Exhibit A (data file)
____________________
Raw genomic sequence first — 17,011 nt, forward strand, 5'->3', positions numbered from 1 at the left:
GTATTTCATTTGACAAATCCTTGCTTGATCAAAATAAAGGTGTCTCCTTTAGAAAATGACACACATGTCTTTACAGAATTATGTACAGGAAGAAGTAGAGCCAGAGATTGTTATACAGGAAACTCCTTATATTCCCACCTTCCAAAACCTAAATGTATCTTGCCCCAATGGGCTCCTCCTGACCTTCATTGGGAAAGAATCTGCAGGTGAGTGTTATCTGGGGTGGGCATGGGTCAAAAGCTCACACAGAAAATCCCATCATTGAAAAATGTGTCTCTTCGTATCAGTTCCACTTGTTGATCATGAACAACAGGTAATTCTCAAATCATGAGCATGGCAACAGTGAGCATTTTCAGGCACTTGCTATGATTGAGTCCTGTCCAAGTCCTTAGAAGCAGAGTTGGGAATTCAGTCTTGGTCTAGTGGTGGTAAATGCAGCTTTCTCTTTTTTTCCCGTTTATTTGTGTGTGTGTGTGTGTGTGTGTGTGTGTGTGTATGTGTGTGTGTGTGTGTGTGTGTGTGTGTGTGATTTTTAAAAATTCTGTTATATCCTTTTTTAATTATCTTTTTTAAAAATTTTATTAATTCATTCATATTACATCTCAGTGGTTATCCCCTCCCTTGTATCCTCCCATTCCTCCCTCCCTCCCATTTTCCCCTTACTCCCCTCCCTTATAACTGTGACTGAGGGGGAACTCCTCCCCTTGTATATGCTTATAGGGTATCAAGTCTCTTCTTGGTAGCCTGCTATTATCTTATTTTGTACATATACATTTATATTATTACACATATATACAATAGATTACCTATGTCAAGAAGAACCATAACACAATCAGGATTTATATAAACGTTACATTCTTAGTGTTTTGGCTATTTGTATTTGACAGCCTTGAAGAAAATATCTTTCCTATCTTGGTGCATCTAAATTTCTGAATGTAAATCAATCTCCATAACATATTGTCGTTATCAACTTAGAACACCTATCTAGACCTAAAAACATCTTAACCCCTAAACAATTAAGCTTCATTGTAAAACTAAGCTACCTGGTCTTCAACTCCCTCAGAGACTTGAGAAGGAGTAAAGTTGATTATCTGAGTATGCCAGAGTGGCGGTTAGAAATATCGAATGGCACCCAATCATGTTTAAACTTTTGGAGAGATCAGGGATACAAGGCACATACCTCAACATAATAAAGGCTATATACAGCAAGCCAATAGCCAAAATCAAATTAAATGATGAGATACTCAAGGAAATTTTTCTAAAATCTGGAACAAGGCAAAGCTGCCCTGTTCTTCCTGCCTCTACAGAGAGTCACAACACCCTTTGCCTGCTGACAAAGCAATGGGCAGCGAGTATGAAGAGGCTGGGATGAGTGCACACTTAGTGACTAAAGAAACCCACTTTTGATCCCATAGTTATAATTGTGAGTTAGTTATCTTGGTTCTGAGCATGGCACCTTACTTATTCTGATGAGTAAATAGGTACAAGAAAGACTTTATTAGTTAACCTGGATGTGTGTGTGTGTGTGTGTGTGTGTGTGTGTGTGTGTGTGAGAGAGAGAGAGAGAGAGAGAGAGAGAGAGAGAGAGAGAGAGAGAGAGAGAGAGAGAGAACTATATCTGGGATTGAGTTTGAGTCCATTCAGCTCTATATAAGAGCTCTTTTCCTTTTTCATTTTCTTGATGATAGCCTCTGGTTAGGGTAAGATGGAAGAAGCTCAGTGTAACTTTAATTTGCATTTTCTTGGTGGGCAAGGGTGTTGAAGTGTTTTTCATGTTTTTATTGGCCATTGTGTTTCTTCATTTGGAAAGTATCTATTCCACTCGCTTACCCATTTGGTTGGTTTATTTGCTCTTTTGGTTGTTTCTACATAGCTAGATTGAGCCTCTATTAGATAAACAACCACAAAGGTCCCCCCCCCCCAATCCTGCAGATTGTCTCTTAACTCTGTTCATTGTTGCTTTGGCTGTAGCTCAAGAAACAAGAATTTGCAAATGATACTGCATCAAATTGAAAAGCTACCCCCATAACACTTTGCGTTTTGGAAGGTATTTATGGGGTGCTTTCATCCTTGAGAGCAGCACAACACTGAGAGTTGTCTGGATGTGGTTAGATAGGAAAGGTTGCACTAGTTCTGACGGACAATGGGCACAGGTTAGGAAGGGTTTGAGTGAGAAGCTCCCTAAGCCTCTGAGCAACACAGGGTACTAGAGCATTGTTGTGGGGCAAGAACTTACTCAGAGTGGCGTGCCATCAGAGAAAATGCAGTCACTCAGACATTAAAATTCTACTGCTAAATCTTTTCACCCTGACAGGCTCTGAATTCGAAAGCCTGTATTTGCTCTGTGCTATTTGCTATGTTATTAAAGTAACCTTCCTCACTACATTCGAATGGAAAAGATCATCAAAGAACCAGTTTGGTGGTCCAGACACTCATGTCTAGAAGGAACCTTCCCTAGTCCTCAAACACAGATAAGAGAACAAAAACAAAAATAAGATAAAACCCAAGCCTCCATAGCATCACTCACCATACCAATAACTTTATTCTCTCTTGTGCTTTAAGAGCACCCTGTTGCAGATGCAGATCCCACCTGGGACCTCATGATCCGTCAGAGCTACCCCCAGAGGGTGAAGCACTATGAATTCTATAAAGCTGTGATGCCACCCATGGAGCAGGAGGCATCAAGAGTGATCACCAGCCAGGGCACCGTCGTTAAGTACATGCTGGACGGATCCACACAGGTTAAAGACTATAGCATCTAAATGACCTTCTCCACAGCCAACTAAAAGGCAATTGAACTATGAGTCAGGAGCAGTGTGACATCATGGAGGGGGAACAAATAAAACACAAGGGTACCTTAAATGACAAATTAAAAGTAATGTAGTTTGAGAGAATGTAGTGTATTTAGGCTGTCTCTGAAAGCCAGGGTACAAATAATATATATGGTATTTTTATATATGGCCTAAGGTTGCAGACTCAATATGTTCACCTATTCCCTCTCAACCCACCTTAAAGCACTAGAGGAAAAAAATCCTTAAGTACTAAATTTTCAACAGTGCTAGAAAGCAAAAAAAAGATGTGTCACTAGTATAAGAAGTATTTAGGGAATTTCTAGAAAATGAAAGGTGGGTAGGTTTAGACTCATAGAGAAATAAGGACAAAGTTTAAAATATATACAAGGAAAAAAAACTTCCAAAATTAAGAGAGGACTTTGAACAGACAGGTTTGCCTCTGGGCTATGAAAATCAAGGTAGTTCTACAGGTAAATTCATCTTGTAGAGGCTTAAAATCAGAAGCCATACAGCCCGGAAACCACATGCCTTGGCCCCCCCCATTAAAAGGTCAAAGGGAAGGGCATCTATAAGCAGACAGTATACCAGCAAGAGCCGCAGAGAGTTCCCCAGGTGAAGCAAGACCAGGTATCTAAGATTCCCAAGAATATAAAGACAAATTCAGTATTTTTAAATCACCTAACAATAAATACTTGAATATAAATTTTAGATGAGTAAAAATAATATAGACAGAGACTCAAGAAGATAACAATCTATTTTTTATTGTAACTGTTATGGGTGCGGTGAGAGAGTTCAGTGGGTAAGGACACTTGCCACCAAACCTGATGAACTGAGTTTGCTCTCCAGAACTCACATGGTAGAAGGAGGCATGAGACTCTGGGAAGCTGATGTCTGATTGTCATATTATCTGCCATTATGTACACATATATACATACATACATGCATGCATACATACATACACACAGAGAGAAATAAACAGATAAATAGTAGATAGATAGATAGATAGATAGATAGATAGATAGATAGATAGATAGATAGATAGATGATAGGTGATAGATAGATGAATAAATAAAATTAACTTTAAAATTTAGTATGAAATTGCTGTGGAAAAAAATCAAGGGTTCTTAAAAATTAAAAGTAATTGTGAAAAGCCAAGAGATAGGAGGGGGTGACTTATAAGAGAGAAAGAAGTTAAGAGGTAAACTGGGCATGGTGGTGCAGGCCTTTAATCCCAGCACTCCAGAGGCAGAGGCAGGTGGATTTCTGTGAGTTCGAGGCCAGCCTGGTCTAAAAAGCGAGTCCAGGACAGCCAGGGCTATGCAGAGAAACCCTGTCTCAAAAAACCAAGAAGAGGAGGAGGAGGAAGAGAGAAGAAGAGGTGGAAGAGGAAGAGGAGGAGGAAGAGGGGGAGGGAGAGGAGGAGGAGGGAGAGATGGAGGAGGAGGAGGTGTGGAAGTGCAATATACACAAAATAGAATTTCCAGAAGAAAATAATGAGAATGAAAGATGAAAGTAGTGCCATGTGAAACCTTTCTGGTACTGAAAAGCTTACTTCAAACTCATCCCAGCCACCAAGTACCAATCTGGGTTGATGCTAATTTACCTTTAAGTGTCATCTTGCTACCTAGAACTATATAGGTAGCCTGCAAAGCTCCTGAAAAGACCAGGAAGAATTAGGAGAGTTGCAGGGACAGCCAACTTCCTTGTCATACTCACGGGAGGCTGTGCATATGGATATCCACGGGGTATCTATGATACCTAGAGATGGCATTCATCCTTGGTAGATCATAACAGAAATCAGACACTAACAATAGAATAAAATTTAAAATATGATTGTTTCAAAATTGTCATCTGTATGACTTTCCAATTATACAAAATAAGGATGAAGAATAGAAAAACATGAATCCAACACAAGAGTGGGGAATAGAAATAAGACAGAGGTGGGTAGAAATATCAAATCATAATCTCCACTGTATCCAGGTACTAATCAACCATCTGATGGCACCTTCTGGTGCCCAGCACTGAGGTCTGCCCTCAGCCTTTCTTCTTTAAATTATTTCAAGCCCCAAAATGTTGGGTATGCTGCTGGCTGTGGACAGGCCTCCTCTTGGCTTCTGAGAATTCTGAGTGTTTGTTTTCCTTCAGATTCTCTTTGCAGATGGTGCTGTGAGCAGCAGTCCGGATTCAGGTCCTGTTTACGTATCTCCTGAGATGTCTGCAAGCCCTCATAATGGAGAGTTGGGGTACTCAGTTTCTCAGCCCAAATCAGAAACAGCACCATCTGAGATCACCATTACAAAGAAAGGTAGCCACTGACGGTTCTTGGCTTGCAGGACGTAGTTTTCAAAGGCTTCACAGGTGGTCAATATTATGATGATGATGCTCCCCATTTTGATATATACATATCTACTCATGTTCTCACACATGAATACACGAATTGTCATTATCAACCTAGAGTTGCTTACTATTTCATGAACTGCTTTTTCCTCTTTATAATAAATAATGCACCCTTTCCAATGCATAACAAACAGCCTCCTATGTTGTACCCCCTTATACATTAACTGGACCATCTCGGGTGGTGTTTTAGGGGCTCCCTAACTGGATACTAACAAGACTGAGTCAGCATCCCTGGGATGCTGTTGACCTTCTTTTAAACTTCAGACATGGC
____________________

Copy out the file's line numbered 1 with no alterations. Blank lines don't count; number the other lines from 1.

Raw genomic sequence first — 17,011 nt, forward strand, 5'->3', positions numbered from 1 at the left: